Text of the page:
What I really think about when I’m meditating
PUBLISHED: 09:40 04 February 2019
Copyright 2010 Kelsang Rinzing
Stacia Briggs says meditation is a really great way to improve your wellbeing, heart health and blood pressure. It’s also a lovely chunk of time to spend feeling furious, anxious, uncomfortable or hungry without distraction
For once, I’m ahead of the curve: research this week shows that meditation has a positive effect on heart health and blood pressure and can also improve the feeling of overall happiness and wellbeing – I have been meditating every day for YEARS so am officially on the motorway to enlightenment.
While I lap up all the research about how meditation can help make you happier/thinner/brainier/productive/creative/able to bend spoons from 1,000 paces, the reason I actually do it is because it gives me a 20-minute excuse to look considerably more “mindful” and “spiritual” than I actually am. This is how Russell Brand started out: the next thing you know I’ll be refusing to change nappies and telling everyone not to vote.
If I’m lucky, I emerge from a meditation session feeling refreshed and energised (this is rare), if it’s just a normal session I will emerge feeling somewhat disorientated and hungry (see 5) and possibly angry (2) anxious (2, 4, 6,7) or smug (1).
But it’s become a habit, a bit like peeling off my nail varnish with my teeth or leaving all the green sweets in a packet, and I suppose as habits go, it’s one of my least revolting. But is it making me a better, healthier person? The jury is out. Here’s what I really think about when I’m meditating when if I was doing it right, I wouldn’t be thinking about anything at all.
1) That I am really good at meditating: Sometimes, when I have been meditating for while and realise that I’ve actually been, you know, IN THE ZONE, I find myself thinking about how brilliant I am at meditating, which just goes to prove that I am not brilliant at meditating. I am also unsure as to whether it is in the spirit of meditation to be smug and overly-pleased with oneself (I am not unsure: I know the answer, it is not in the spirit of meditation).
2) How uncomfortable I am: You’d think that a healthy activity that involves simply sitting down and doing nothing wouldn’t mean any perceptible levels of discomfort, but you would be wrong. It might be a bit cold. My foot might itch. I might sit on my foot by mistake and cut off the circulation. It’s practically an extreme sport.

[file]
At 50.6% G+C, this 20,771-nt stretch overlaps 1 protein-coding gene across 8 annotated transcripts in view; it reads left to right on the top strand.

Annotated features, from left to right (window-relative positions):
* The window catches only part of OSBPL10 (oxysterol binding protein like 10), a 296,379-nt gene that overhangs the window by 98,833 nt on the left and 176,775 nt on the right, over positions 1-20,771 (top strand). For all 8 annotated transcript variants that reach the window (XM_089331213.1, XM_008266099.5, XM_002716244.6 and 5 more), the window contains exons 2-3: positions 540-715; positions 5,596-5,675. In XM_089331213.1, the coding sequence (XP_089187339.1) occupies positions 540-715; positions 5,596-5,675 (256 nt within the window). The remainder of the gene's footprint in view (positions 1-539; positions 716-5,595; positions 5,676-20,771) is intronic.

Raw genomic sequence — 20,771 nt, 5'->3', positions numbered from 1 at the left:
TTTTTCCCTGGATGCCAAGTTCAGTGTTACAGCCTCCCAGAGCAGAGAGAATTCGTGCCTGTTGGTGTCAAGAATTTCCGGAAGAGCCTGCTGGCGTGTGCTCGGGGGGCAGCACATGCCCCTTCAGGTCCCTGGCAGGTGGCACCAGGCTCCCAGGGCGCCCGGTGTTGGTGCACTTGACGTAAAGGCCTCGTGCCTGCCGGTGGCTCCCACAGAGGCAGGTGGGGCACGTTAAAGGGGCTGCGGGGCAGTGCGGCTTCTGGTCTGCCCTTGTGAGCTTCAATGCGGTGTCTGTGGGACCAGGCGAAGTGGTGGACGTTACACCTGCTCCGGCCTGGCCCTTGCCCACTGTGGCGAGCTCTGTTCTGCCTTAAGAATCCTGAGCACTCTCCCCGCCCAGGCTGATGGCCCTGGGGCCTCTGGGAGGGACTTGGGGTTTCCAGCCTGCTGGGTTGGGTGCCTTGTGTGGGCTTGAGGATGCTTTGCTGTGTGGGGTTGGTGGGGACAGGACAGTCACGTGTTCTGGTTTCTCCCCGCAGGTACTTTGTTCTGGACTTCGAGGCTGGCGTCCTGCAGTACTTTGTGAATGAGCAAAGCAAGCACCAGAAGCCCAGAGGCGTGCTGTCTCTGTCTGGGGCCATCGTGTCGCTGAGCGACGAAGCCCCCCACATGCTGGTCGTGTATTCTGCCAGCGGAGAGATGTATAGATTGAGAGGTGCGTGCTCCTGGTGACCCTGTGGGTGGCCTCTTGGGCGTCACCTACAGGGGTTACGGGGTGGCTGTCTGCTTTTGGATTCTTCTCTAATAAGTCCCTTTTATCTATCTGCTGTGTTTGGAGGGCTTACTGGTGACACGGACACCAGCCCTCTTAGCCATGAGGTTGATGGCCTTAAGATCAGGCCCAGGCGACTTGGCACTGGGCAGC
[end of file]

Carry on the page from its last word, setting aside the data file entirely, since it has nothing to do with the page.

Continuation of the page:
3) Whether I turned the tumble drier off: I think about this A LOT. The tumble drier has become the whipping boy for all my free-floating anxiety and has almost overcome Brexit as the thing I am currently worrying about most. I can, however, control the tumble drier in a way that I feel unqualified to with Brexit – I feel I might struggle a bit if asked to secure concessions with Brussels on complex issues such as customs and the single market without a hard border in Ireland while when it comes to the tumble drier, I can just switch it off.
4) What should I have for breakfast/lunch/dinner/a snack: There’s never a bad time for meal planning.
5) What a cluster of chaos Brexit is: Only if I know the tumble drier is switched off.
6) What I would do if I was on the TV show ‘Hunted’: Mainly, I would fail, very swiftly. But in the hour before I am found by the authorities, I need a plan.
7) All the things I have to be angry about: This is, in truth, probably my favourite thing to do while meditating, which is to silently seethe about all manner of things and plot intricate methods of revenge and scenarios where I triumph above everything and everyone. This may, or may not, involve the ancient Spider-Goddess Uttu coming to me in a harrowing, blood-soaked vision and offering me, in exchange for perpetual servitude as her handmaiden, the opportunity to commit revenge without detection. I believe this may not be in the spirit of meditation either.
8) When will this meditation session be over? I think I should rethink mindfulness, probably.
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